The Not now, not ever report made a range of recommendations to review and amend legislation to better protect victims of domestic and family violence (DFV) and hold perpetrators to account.
We have taken swift action to amend Queensland laws to ensure we have a robust, cohesive legislative framework that puts the safety and security of victims first, sends a clear message to perpetrators that DFV is not tolerated, and supports the broader systemic reforms underway.
Read about the key legislative amendments passed so far by Queensland Parliament below.
Changes to better protect victims and their families
- Greater police protection: Effective 30 May 2017, the scope of police protection notices was expanded to enable police to better protect a victim as well as their children, relatives and associates (recommendation 140).
- More tailored domestic violence orders: Effective 30 May 2017, the duration of domestic violence orders (DVOs) was increased to a minimum of 5 years unless the court is satisfied that there are reasons for a shorter order. A court is also required to consider whether additional DVO conditions (beyond the standard conditions that the respondent be of good behaviour and not commit domestic violence) are necessary or desirable to better protect the victim or a named person (recommendation 140).
- Ensuring victims’ voices are heard: Effective 29 January 2016, the views and wishes of people who fear or experience DFV should be sought—to the extent it is appropriate and practicable—before a decision affecting them is made under the Domestic and Family Violence Protection Act 2012 (recommendation 129).
- Changes to hearing of cross applications: Effective 29 January 2016, a court is required to hear cross applications together to ensure the person most at risk is identified and protected (recommendation 99).
- Consideration of family law orders: Effective 30 May 2017, a court is required to consider any existing family law order it is aware of and whether that order needs to be varied or suspended where it is inconsistent with the protection needed by the victim or named children (recommendation 99).
- Non-fatal strangulation as a specific offence: Effective 5 May 2016, choking, suffocation or strangulation in a domestic setting became a stand-alone offence under the Criminal Code, with a maximum penalty of 7 years' imprisonment (recommendation 120).
- ‘Special witness’ status for victims: Effective 22 October 2015, under the Evidence Act 1977 (PDF) victims of domestic violence are automatically treated as a ‘special witness’ to help reduce the trauma of giving evidence in criminal proceedings against the alleged perpetrator (recommendation 133).
Changes to hold perpetrators to account for their actions
- Harsher penalties for DVO breaches: Effective 22 October 2015, maximum penalties for first-time and subsequent breaches of DVOs increased to 3 and 5 years’ imprisonment respectively (recommendation 121).
- Harsher penalties for police protection notice and release condition breaches: Effective 30 May 2017, maximum penalties for breaches of police protection notices and release conditions were increased to 3 years’ imprisonment (to be consistent with the penalty for a breach of a DVO).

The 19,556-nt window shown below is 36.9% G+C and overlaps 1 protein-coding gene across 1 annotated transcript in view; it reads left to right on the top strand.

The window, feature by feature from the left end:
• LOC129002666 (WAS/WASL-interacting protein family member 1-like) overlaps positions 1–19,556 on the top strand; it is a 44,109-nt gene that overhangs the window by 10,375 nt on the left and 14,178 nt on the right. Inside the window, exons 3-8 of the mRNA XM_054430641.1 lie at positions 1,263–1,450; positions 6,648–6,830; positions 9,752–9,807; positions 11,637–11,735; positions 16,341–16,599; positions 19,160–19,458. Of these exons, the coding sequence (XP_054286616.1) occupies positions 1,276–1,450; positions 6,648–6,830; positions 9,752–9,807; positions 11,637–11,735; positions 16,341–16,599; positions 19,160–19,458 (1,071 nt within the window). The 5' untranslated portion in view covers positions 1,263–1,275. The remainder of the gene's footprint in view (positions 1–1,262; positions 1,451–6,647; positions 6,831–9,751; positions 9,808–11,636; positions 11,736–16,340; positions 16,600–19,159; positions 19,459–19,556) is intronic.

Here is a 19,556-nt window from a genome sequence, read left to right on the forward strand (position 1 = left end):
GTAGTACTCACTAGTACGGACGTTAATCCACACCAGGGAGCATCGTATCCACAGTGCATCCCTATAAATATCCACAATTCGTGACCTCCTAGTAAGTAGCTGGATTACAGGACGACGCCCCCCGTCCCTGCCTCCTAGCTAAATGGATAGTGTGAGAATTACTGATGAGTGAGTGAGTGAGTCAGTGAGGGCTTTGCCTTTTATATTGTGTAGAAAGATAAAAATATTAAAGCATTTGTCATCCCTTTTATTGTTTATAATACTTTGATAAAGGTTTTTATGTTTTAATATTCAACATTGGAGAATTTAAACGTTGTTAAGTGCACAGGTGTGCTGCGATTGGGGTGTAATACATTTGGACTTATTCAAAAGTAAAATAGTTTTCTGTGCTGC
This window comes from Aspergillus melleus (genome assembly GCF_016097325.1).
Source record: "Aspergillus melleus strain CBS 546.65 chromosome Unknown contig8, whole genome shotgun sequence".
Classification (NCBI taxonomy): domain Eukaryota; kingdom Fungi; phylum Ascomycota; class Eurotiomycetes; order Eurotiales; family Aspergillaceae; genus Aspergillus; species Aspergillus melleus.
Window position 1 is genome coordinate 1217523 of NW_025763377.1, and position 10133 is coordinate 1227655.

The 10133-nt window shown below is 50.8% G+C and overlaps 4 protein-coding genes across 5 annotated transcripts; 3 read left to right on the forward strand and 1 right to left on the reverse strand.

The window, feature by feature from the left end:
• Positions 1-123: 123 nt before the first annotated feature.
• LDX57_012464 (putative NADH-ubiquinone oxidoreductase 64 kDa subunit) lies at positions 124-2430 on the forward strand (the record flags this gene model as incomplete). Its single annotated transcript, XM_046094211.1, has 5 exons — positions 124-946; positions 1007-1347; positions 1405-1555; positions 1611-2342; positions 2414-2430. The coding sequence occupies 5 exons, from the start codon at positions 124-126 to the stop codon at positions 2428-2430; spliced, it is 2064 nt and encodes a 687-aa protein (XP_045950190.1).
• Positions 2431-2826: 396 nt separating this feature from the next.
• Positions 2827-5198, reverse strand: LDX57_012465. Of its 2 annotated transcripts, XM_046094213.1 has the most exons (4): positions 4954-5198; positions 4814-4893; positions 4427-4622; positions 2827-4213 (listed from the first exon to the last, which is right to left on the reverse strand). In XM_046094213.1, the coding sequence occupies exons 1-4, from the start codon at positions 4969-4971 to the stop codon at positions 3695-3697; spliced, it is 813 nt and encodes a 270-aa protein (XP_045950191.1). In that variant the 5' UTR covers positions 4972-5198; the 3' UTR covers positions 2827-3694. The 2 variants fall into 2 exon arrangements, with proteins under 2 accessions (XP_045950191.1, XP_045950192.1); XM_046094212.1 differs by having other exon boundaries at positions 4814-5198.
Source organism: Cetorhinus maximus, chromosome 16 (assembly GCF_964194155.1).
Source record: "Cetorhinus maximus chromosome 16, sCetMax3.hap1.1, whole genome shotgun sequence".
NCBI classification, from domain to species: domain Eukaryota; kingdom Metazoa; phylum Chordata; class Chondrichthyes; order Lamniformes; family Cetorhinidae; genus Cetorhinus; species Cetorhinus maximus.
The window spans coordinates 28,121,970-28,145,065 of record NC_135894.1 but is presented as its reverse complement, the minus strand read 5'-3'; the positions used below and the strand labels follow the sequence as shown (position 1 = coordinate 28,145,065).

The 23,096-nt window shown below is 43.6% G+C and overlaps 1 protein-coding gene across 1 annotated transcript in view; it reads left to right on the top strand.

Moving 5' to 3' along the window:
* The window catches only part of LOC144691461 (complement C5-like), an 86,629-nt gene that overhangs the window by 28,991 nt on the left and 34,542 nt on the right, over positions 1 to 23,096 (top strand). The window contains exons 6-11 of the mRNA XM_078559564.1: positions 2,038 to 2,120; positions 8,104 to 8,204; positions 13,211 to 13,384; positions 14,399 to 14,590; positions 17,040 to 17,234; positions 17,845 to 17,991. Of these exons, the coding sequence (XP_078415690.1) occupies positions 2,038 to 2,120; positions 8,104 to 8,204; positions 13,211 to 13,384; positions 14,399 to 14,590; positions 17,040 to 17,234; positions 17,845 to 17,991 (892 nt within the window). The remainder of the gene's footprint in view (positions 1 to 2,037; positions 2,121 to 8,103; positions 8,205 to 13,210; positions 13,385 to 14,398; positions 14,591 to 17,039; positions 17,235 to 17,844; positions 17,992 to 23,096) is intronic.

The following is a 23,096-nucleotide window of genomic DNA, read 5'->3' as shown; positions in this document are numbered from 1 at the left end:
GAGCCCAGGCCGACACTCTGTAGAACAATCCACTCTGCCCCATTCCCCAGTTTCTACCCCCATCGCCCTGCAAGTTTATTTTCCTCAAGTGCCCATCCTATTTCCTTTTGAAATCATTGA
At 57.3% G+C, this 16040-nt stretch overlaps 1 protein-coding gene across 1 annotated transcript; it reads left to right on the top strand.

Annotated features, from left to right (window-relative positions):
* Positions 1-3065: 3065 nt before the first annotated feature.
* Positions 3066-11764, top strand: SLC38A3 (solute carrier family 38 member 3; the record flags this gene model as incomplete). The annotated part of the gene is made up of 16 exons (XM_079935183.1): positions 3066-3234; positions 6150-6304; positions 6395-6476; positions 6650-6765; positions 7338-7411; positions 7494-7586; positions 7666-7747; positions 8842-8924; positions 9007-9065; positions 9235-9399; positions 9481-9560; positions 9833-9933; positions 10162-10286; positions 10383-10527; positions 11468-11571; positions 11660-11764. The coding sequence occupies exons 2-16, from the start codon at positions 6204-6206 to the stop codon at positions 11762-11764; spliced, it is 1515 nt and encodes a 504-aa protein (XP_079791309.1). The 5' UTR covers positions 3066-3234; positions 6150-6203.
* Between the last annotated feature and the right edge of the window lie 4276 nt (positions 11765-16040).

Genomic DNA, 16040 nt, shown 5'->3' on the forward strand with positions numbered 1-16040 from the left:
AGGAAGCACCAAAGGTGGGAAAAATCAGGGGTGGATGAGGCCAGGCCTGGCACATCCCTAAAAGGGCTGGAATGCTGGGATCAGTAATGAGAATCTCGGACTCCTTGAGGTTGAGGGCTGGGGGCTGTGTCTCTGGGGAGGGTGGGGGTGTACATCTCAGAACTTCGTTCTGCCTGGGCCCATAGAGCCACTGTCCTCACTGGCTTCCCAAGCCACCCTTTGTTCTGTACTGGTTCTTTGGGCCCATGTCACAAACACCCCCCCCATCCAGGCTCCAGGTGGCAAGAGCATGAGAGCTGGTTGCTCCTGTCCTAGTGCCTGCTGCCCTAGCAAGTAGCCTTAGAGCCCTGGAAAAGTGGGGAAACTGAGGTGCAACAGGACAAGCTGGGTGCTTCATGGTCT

- ‘Ouster’ conditions for perpetrators: Effective 29 January 2016, a court is required to consider imposing an ouster condition, to remove a perpetrator from the family home, in all applications for DVOs (recommendation 117).
- Recording DFV-related convictions: Effective 1 December 2015, the DFV context of criminal offending can be recorded by way of a notation under the Penalties and Sentences Act 1992. This reform helps to ensure that patterns of behaviour of those who commit acts of DFV are clearly evident to police officers and courts (recommendation 119).
- Aggravating factor on sentence: Effective 5 May 2016, DFV is an aggravating factor on sentencing for criminal offences under the Penalties and Sentences Act 1992 (recommendation 118).
Changes to support improved service responses and other systemic reforms
- Information sharing: Effective 30 May 2017, a comprehensive information sharing framework will commence. The framework facilitates information sharing between key government and non-government entities to enable both better risk assessment and management of serious DFV threats (recommendation 78). To support practitioners in the field of DFV, such as specialist services, police and doctors, to appropriately share information under the new legislative provisions, guidelines have been developed. Find out more about the DFV information sharing guidelines.
- Police can refer people to specialist service providers: Effective 30 May 2017, police can refer victims and perpetrators to specialist DFV service providers without consent if there is a threat to a person's life, health or safety, or if the person has committed domestic violence.
- National Domestic Violence Order (DVO) Scheme: New laws were introduced to improve the protection of DFV victims. From 25 November 2017, DVOs issued in any state or territory apply, and are enforceable, in all states and territories in Australia. For further information visit the Queensland Courts website.